Storytelling: an approach that can help to develop resilience
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Storytelling: an approach that can help to develop resilience

Leah East Lecturer, School of Nursing and Midwifery, College of Social and Health Sciences, University of Western Sydney, Australia
Debra Jackson Professorial fellow, School of Nursing and Midwifery, College of Social and Health Sciences, University of Western Sydney, Australia
Louise O’Brien Professor of nursing, School of Nursing and Midwifery, Charles Sturt University, Australia
Kathleen Peters Senior lecturer, Family and Community Health Research Group, College of Social and Health Sciences, University of Western Sydney, Australia

Relating personal experiences can help participants to cope with their conditions and improve research, explain Leah East, Debra Jackson, Louise O’Brien and Kathleen Peters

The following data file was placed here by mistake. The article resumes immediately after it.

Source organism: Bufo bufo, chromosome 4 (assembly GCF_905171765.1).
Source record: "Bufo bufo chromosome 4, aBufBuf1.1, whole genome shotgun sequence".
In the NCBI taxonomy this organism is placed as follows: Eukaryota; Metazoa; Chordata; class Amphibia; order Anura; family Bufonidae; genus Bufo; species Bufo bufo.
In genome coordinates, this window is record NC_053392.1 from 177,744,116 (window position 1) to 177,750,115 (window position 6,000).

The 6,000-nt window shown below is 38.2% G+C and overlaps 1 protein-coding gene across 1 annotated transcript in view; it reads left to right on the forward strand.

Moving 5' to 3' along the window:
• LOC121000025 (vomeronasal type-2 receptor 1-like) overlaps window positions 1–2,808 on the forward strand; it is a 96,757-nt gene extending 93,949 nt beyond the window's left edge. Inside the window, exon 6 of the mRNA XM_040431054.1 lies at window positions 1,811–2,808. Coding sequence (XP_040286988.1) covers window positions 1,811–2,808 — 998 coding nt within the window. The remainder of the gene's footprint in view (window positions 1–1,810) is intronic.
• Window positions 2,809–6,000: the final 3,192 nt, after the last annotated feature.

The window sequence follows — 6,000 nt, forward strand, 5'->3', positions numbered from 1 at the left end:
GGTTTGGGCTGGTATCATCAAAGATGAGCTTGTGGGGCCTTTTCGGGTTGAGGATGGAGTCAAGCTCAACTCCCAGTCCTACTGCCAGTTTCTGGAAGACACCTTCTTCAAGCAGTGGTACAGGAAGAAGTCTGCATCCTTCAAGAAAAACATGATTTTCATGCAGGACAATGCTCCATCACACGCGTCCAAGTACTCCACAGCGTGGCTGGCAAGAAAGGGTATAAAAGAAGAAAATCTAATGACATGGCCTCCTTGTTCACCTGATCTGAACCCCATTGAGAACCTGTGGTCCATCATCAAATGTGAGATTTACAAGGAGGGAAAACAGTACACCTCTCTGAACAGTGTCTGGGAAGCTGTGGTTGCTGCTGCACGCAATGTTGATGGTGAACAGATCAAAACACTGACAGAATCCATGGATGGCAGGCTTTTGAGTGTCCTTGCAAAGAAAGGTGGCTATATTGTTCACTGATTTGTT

Stories convey values and emotions, and can reveal the differences and similarities between people’s experiences. Elucidating personal stories involves sharing which can help form bonds and supportive networks. With reflection, these can help to develop resilience. While the literature recognises the potential cathartic and therapeutic benefits associated with storytelling in research, links between the development of personal resilience and storytelling for research purposes have not been drawn. This paper argues that storytelling aids the development of personal resilience and provides opportunities to celebrate the hardiness of research participants who contribute to knowledge by recounting their stories of difficulty and adversity.

Nurse Researcher. 17, 3, 17-25. doi: 10.7748/nr2010.04.17.3.17.c7742

Peer review

This article has been subject to double blind peer review

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